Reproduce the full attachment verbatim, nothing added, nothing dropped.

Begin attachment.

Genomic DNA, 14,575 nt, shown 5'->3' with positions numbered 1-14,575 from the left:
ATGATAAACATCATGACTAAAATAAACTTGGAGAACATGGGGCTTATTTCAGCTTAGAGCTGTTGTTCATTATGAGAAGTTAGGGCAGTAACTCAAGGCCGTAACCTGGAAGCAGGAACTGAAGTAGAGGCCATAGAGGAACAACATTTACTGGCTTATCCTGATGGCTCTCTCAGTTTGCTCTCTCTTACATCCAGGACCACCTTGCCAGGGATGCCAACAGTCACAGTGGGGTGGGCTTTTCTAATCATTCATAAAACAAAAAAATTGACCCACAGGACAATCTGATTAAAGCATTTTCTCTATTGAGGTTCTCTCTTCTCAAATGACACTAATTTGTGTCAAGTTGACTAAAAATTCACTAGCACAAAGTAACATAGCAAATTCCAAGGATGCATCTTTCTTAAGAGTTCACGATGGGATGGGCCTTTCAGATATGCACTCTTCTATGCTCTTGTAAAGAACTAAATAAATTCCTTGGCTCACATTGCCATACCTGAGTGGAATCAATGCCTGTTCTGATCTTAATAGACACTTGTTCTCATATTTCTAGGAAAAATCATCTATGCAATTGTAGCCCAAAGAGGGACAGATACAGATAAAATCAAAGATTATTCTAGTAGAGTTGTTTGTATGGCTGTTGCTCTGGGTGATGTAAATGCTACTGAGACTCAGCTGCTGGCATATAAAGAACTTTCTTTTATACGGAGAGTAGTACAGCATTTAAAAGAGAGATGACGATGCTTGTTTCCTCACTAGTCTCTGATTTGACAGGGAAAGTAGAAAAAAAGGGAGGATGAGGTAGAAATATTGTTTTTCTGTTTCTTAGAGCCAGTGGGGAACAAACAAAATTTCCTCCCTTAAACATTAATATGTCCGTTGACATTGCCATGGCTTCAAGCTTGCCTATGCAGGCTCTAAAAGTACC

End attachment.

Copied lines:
Genomic DNA, 14,575 nt, shown 5'->3' with positions numbered 1-14,575 from the left:
ATGATAAACATCATGACTAAAATAAACTTGGAGAACATGGGGCTTATTTCAGCTTAGAGCTGTTGTTCATTATGAGAAGTTAGGGCAGTAACTCAAGGCCGTAACCTGGAAGCAGGAACTGAAGTAGAGGCCATAGAGGAACAACATTTACTGGCTTATCCTGATGGCTCTCTCAGTTTGCTCTCTCTTACATCCAGGACCACCTTGCCAGGGATGCCAACAGTCACAGTGGGGTGGGCTTTTCTAATCATTCATAAAACAAAAAAATTGACCCACAGGACAATCTGATTAAAGCATTTTCTCTATTGAGGTTCTCTCTTCTCAAATGACACTAATTTGTGTCAAGTTGACTAAAAATTCACTAGCACAAAGTAACATAGCAAATTCCAAGGATGCATCTTTCTTAAGAGTTCACGATGGGATGGGCCTTTCAGATATGCACTCTTCTATGCTCTTGTAAAGAACTAAATAAATTCCTTGGCTCACATTGCCATACCTGAGTGGAATCAATGCCTGTTCTGATCTTAATAGACACTTGTTCTCATATTTCTAGGAAAAATCATCTATGCAATTGTAGCCCAAAGAGGGACAGATACAGATAAAATCAAAGATTATTCTAGTAGAGTTGTTTGTATGGCTGTTGCTCTGGGTGATGTAAATGCTACTGAGACTCAGCTGCTGGCATATAAAGAACTTTCTTTTATACGGAGAGTAGTACAGCATTTAAAAGAGAGATGACGATGCTTGTTTCCTCACTAGTCTCTGATTTGACAGGGAAAGTAGAAAAAAAGGGAGGATGAGGTAGAAATATTGTTTTTCTGTTTCTTAGAGCCAGTGGGGAACAAACAAAATTTCCTCCCTTAAACATTAATATGTCCGTTGACATTGCCATGGCTTCAAGCTTGCCTATGCAGGCTCTAAAAGTACC